Still, both in everyday conversation and in academic settings, we continue to speak of “the Reformation.” This vexes Eire. He’s convinced that his objection is not merely a matter of scholarly hairsplitting. To speak of “the Reformations,” he insists, is much truer to the reality we are seeking to understand, one in which “all of the different reform movements and churches that emerged in the 16th and 17th centuries” were interrelated. And here we should note the subtitle of Eire’s book: “The Early Modern World, 1450–1650.” As Eire tells us at the outset, “we cannot begin to comprehend who we are as Westerners without first understanding the changes wrought by the Reformations of the early modern era.”

Though Eire lays out his argument quite clearly, this is not a thesis-driven book. Rather, it is a detail-rich cross-cutting narrative that encompasses the “Scottish war on witchcraft” (Chapter 13), Catholic missionaries to India (Chapter 19), the “age of devils” (Chapter 23), and much more. Whether or not you end up agreeing with Eire that we should stop talking about “the Reformation,” and whether or not you agree with his summing up of the impact of this period (see the epilogue and Eire’s concise account of “three revolutionary shifts” that shaped the West as we know it today), you will learn a great deal and be entertained along the way.

Eire is quick to note the “contingency of all summations.” Still, in the spirit of his project, which complicates a familiar story, let me complicate the story he tells in its place. Some of what he says about Protestants in the early modern era fits very well with my own experience growing up in a Protestant household in the 1950s with my mother, my grandmother, and my younger brother. (We mostly went to Baptist churches, and historians of American religion would describe our milieu as Evangelical with some fundamentalist traits.) But in other respects his summation doesn’t fit my experience.

Eire makes a great deal of Protestantism’s desacralizing and disenchanting of the world, especially through its “rejection of miracles.” But most of the Protestants I grew up with (and certainly those in my own family) would have been loath to reject miracles. My grandmother, who had absorbed a good deal of dispensationalism (she read every day in her worn Scofield Bible), explained that “cessationists” believed that miracles were restricted to the period of the early Church and that God did not choose to work that way in the present age, but she — and, again, the vast majority of believers I grew up with — strongly believed that God still worked miracles, even as they were skeptical about the claims of faith healers and such. Moreover, my grandmother had been a missionary in China (where my mom lived until she was eleven years old), and we often had missionaries visiting our house in Southern California as well as speaking in church. Many of them related miracles that they claimed to have witnessed.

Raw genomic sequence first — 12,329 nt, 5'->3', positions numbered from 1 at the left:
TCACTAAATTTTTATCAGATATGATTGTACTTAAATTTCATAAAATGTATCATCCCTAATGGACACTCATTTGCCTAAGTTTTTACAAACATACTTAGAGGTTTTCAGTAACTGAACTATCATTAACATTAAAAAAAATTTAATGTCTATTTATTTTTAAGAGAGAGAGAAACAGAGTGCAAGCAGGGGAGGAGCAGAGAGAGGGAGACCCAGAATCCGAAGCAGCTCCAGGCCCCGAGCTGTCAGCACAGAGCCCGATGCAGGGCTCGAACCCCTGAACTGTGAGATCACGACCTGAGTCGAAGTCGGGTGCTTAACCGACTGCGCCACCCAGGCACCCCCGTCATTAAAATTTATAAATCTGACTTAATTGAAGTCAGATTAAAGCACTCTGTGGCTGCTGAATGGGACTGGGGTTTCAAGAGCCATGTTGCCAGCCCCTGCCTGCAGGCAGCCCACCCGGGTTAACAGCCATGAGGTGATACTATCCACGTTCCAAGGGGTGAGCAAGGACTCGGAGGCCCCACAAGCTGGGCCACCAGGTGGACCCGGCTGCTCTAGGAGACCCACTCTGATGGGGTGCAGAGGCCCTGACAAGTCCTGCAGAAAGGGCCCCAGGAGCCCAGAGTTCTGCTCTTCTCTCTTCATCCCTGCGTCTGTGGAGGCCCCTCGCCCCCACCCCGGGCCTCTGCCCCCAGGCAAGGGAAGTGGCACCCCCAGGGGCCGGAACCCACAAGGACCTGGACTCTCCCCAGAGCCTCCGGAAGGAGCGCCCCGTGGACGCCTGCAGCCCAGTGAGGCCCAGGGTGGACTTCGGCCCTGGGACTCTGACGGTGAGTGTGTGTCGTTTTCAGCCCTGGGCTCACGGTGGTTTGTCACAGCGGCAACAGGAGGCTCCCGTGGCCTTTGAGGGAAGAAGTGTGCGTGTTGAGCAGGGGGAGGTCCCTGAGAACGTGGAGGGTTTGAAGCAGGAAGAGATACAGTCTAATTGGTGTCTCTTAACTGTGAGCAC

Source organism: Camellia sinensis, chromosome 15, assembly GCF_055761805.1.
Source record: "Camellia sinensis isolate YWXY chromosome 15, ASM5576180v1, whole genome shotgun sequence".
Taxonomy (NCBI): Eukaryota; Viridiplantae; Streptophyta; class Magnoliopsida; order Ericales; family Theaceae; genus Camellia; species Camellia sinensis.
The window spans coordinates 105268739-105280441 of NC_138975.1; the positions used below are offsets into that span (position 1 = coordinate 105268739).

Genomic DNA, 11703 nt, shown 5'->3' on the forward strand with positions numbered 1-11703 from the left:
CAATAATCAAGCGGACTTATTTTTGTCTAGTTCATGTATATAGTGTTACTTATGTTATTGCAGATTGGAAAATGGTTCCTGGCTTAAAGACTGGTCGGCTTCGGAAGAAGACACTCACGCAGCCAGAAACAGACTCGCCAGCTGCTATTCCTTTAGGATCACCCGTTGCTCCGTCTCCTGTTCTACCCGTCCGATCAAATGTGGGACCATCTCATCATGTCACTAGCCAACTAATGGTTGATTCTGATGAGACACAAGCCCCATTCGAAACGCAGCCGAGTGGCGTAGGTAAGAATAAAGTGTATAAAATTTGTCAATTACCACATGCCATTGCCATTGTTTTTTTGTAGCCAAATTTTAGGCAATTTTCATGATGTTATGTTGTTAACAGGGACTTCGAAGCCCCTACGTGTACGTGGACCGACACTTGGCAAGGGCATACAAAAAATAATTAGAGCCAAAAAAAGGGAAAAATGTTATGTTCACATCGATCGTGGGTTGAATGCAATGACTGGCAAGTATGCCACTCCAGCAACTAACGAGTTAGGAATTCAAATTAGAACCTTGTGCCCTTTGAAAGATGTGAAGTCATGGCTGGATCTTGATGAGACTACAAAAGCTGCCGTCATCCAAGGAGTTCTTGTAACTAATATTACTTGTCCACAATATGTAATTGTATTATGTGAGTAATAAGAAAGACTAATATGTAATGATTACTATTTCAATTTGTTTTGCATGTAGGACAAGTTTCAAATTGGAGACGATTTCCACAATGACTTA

So the world in which I was raised was emphatically not desacralized and disenchanted. Both my mother and my grandmother spoke without any embarrassment about the presence of angels. They were equally matter-of-fact about the Devil and his minions. I was raised (and here I will no doubt appall some of my readers) to believe in the personal reality of the Devil, a belief I’ve never been persuaded to abandon. (Quite the contrary.)

Please be assured, if all this sounds a bit fantastic to you, that the setting in which I went to church and Sunday school was not highly idiosyncratic. Of course it was different from growing up in a Catholic setting, and different again from the Lutheran setting I came to know when (I was partway through fourth grade at the time) my mom took my brother and me out of the public school we’d been attending and enrolled us in a Missouri Synod Lutheran school, even though we weren’t Lutherans. (There weren’t so many Christian schools to choose from in those days.)

It was at St. Paul’s Lutheran School in Pomona, Calif., that I first learned about the Reformation and Martin Luther. (In the largely ahistorical Baptist churches where we worshiped, the Reformation was never mentioned.) To this day I remain very thankful for my first immersion in another stream of the faith. How different many things formerly taken for granted
-- Mr. Wilson is the editor of Books & Culture. looked from that angle. And I am equally grateful to Carlos Eire for an immersion (no mere sprinkling) in the Reformations from which we have inherited so much, for better and for worse.

The End of Christendom

By Eamon Duffy
November 2016

Luther at the Diet of Worms, by Anton von Werner, 1877